During the Iranian president's speech UN security personnel seemed in disarray as a man dressed as a clown ran in front of the stage in protest. Outside UN security personnel blocked accredited NGOs from entering the conference room. One NGO representative described the situation as "incredible" where "clowns slip by heavily armed security guards while duly accredited NGO representatives are denied access to the dozens of empty seats reserved for NGOs."
Earlier the conference had opened with a series of speeches, including those of UN Secretary-General Ban, UN High Commissioner for Human Rights Pillay, the current president of the Human Rights Council, the personal representative of the president of the UN General Assembly, and a message from Nelson Mandela, delivered on his behalf by a Tanzanian member of parliament. Each reiterated support for the conference and called for a spirit of cooperation.
While such cooperation did materialise to ensure adoption of the Outcome Document, many states were unhappy with it as it added little in the way of new thinking and for many rendered the 2001 Durban Declaration so weak as to be toothless.
An Arab delegate called the Outcome Document "very unsatisfactory", wondering how states that did not even attend the conference nonetheless had a disproportionate impact on the Outcome Document.
Indeed, the Outcome Document reflected almost exclusively concessions by African, Arab and Asian countries. African and Arab states and the 57-state Organisation of the Islamic Conference had originally included a paragraph on Palestine and a paragraph calling for reparations and compensation for the damage done by past state policies of slavery in the 45-page negotiated draft text. Both these references were omitted from the 17- page text eventually adopted.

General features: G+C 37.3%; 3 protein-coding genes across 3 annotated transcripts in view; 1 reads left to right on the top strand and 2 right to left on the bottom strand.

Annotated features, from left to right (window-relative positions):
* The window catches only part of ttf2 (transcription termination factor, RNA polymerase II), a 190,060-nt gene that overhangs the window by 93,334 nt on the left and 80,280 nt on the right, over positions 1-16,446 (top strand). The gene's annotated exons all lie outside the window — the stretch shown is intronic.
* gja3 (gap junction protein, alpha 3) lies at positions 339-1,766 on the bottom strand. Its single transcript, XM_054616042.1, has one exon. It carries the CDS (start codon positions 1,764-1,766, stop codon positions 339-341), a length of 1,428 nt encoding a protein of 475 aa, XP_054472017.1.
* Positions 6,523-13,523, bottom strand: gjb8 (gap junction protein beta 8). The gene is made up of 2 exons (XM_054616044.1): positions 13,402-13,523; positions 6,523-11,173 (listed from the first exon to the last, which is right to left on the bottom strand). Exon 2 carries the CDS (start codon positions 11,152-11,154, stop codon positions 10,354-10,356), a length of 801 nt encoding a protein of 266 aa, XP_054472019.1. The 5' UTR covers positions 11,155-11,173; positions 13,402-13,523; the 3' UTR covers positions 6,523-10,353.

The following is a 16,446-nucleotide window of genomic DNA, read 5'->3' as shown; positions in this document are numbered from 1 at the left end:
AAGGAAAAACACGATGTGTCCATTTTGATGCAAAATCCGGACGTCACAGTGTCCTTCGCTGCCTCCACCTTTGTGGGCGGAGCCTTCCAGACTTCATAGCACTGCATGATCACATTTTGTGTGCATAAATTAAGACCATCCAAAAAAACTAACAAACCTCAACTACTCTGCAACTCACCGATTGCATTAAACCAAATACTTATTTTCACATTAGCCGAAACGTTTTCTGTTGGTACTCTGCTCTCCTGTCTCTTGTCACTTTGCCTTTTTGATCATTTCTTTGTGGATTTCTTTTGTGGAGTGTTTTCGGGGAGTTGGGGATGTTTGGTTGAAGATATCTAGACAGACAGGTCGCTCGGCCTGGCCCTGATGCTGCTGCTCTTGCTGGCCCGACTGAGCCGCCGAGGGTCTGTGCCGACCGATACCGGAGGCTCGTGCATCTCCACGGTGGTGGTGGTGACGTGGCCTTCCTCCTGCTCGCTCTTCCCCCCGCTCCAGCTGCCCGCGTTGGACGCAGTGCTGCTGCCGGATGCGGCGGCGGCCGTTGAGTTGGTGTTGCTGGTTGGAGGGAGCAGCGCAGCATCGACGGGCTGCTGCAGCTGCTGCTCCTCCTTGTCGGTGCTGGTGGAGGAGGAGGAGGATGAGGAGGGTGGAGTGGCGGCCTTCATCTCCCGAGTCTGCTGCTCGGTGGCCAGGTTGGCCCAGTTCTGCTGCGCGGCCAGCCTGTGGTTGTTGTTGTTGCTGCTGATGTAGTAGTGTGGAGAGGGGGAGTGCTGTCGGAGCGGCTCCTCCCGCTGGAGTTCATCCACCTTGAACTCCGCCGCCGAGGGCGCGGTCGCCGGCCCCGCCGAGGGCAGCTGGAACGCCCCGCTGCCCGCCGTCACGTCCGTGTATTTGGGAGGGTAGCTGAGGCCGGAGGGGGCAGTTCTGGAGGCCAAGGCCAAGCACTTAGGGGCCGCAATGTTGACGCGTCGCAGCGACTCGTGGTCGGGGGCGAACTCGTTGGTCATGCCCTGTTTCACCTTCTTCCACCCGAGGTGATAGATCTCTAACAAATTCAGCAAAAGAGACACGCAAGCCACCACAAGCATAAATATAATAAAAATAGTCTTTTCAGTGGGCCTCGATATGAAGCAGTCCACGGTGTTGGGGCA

The lone exception was the refusal to eliminate all reference to the 2001 Durban Declaration and Programme of Action, progress towards which Durban II was intended to review. The US stated its decision not to attend was based largely on the fact that the 2001 Durban Declaration and Programme of Action were still mentioned.
Even the style of adoption of the Outcome Document seemed unusual for UN conferences. On the second day, after lunch, the conference president received a note indicating negotiations over the text had concluded. He immediately proceeded to ask the states present in the half empty room if there were any remaining objections. When there were none he slammed down his gavel to the bewildered looks of some delegates.
NGOs also reacted with surprise. One representative of the Geneva-based NGO Nord-Sud XXI said: "It was amazing that the text was adopted in such a manner; on the basis of a proposal that was largely imposed rather than negotiated, and in a manner by which the views of NGOs were almost completely ignored."
The adopted text contains five sections. The first recalls efforts to implement the 2001 Durban Declaration and Programme of Action and deplores the global rise in incidents of racial or religious intolerance and violence, including Islamophobia, anti-Semitism, Christianophobia and anti-Arabism.
The second section assesses the UN mechanisms in place to follow up the Durban process without making any judgement about their effectiveness or suggesting new mechanisms.
The third section calls for the universal ratification and implementation of the International Convention on the Elimination of All Forms of Racial Discrimination and due consideration of the recommendations of the Committee on the Elimination of Racial Discrimination.
The fourth section calls for the identification and sharing of best practices by states.
The final section calls upon states and the UN to identify new means and mechanisms for combating racism and other forms of intolerance, but does not suggest what these might be.
For some who attended, good intentions left wilfully bereft of practical mechanisms border on deception.